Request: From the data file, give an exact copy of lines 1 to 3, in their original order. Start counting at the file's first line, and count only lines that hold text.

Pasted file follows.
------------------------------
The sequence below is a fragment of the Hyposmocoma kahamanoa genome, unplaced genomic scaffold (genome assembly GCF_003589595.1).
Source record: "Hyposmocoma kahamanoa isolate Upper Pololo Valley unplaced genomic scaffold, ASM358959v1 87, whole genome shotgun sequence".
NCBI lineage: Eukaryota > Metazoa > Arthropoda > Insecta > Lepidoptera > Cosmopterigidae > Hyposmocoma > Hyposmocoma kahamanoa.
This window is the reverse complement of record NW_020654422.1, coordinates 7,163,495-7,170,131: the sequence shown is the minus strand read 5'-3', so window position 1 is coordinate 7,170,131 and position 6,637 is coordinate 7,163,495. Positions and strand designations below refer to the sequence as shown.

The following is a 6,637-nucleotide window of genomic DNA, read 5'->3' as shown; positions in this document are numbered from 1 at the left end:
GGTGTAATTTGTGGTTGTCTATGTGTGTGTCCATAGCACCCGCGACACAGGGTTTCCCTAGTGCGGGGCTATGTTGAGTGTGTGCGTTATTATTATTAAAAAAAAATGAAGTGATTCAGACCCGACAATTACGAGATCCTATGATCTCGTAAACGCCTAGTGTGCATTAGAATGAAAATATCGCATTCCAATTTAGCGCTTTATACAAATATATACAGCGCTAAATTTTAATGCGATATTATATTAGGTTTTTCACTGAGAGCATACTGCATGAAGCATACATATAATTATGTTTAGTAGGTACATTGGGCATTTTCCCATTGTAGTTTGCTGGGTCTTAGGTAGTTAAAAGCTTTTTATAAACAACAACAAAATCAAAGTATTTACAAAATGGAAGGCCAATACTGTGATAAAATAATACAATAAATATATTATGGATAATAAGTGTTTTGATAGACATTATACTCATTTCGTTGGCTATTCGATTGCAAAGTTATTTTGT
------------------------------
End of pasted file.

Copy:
The sequence below is a fragment of the Hyposmocoma kahamanoa genome, unplaced genomic scaffold (genome assembly GCF_003589595.1).
Source record: "Hyposmocoma kahamanoa isolate Upper Pololo Valley unplaced genomic scaffold, ASM358959v1 87, whole genome shotgun sequence".
NCBI lineage: Eukaryota > Metazoa > Arthropoda > Insecta > Lepidoptera > Cosmopterigidae > Hyposmocoma > Hyposmocoma kahamanoa.